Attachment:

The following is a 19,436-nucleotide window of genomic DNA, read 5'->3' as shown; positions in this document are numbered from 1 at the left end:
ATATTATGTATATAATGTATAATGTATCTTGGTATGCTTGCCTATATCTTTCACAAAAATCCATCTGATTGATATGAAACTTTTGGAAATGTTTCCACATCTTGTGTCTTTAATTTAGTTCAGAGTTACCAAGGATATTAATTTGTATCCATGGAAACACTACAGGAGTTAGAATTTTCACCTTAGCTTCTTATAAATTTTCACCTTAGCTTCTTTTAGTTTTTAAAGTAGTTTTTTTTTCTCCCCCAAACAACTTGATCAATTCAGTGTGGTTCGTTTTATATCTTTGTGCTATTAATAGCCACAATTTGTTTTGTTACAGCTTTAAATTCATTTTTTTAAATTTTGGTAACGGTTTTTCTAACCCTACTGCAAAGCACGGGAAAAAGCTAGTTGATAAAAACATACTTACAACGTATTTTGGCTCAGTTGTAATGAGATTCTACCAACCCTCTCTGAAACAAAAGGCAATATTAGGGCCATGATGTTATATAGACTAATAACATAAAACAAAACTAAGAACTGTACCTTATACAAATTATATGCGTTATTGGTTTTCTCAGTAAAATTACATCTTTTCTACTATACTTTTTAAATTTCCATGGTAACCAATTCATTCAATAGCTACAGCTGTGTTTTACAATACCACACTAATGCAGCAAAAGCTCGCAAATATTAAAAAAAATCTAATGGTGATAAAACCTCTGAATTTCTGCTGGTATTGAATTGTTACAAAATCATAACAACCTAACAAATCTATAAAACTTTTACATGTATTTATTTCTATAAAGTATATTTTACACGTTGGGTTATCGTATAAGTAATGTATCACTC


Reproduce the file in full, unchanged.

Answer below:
The following is a 19,436-nucleotide window of genomic DNA, read 5'->3' as shown; positions in this document are numbered from 1 at the left end:
ATATTATGTATATAATGTATAATGTATCTTGGTATGCTTGCCTATATCTTTCACAAAAATCCATCTGATTGATATGAAACTTTTGGAAATGTTTCCACATCTTGTGTCTTTAATTTAGTTCAGAGTTACCAAGGATATTAATTTGTATCCATGGAAACACTACAGGAGTTAGAATTTTCACCTTAGCTTCTTATAAATTTTCACCTTAGCTTCTTTTAGTTTTTAAAGTAGTTTTTTTTTCTCCCCCAAACAACTTGATCAATTCAGTGTGGTTCGTTTTATATCTTTGTGCTATTAATAGCCACAATTTGTTTTGTTACAGCTTTAAATTCATTTTTTTAAATTTTGGTAACGGTTTTTCTAACCCTACTGCAAAGCACGGGAAAAAGCTAGTTGATAAAAACATACTTACAACGTATTTTGGCTCAGTTGTAATGAGATTCTACCAACCCTCTCTGAAACAAAAGGCAATATTAGGGCCATGATGTTATATAGACTAATAACATAAAACAAAACTAAGAACTGTACCTTATACAAATTATATGCGTTATTGGTTTTCTCAGTAAAATTACATCTTTTCTACTATACTTTTTAAATTTCCATGGTAACCAATTCATTCAATAGCTACAGCTGTGTTTTACAATACCACACTAATGCAGCAAAAGCTCGCAAATATTAAAAAAAATCTAATGGTGATAAAACCTCTGAATTTCTGCTGGTATTGAATTGTTACAAAATCATAACAACCTAACAAATCTATAAAACTTTTACATGTATTTATTTCTATAAAGTATATTTTACACGTTGGGTTATCGTATAAGTAATGTATCACTC